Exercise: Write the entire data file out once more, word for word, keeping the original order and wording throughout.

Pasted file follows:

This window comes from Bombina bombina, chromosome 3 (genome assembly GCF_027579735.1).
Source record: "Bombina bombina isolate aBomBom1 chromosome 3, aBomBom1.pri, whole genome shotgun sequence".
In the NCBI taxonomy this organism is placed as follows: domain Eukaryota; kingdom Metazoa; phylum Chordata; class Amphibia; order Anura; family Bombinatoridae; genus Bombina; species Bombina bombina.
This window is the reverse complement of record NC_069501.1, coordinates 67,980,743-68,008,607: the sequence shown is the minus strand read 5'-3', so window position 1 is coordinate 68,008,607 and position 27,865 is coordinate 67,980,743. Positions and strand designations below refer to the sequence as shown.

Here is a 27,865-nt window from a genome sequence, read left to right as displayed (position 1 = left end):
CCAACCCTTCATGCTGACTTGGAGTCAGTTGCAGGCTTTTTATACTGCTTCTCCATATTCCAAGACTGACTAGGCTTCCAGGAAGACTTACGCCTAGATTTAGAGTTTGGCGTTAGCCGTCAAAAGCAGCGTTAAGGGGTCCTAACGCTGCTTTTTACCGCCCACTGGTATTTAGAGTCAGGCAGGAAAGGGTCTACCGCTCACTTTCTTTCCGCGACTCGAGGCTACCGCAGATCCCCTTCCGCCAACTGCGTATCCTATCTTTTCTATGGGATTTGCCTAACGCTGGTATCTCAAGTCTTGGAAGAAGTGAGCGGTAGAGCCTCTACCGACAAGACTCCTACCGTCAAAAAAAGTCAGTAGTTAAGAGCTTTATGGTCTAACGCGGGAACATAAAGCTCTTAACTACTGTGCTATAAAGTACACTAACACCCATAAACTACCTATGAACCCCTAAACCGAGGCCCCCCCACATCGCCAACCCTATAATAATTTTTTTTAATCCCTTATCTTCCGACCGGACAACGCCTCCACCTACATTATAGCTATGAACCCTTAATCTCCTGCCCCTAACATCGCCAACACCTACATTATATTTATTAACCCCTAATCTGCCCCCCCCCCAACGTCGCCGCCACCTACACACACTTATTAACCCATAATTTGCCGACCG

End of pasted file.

This window comes from Bombina bombina, chromosome 3 (genome assembly GCF_027579735.1).
Source record: "Bombina bombina isolate aBomBom1 chromosome 3, aBomBom1.pri, whole genome shotgun sequence".
In the NCBI taxonomy this organism is placed as follows: domain Eukaryota; kingdom Metazoa; phylum Chordata; class Amphibia; order Anura; family Bombinatoridae; genus Bombina; species Bombina bombina.
This window is the reverse complement of record NC_069501.1, coordinates 67,980,743-68,008,607: the sequence shown is the minus strand read 5'-3', so window position 1 is coordinate 68,008,607 and position 27,865 is coordinate 67,980,743. Positions and strand designations below refer to the sequence as shown.

Here is a 27,865-nt window from a genome sequence, read left to right as displayed (position 1 = left end):
CCAACCCTTCATGCTGACTTGGAGTCAGTTGCAGGCTTTTTATACTGCTTCTCCATATTCCAAGACTGACTAGGCTTCCAGGAAGACTTACGCCTAGATTTAGAGTTTGGCGTTAGCCGTCAAAAGCAGCGTTAAGGGGTCCTAACGCTGCTTTTTACCGCCCACTGGTATTTAGAGTCAGGCAGGAAAGGGTCTACCGCTCACTTTCTTTCCGCGACTCGAGGCTACCGCAGATCCCCTTCCGCCAACTGCGTATCCTATCTTTTCTATGGGATTTGCCTAACGCTGGTATCTCAAGTCTTGGAAGAAGTGAGCGGTAGAGCCTCTACCGACAAGACTCCTACCGTCAAAAAAAGTCAGTAGTTAAGAGCTTTATGGTCTAACGCGGGAACATAAAGCTCTTAACTACTGTGCTATAAAGTACACTAACACCCATAAACTACCTATGAACCCCTAAACCGAGGCCCCCCCACATCGCCAACCCTATAATAATTTTTTTTAATCCCTTATCTTCCGACCGGACAACGCCTCCACCTACATTATAGCTATGAACCCTTAATCTCCTGCCCCTAACATCGCCAACACCTACATTATATTTATTAACCCCTAATCTGCCCCCCCCCCAACGTCGCCGCCACCTACACACACTTATTAACCCATAATTTGCCGACCG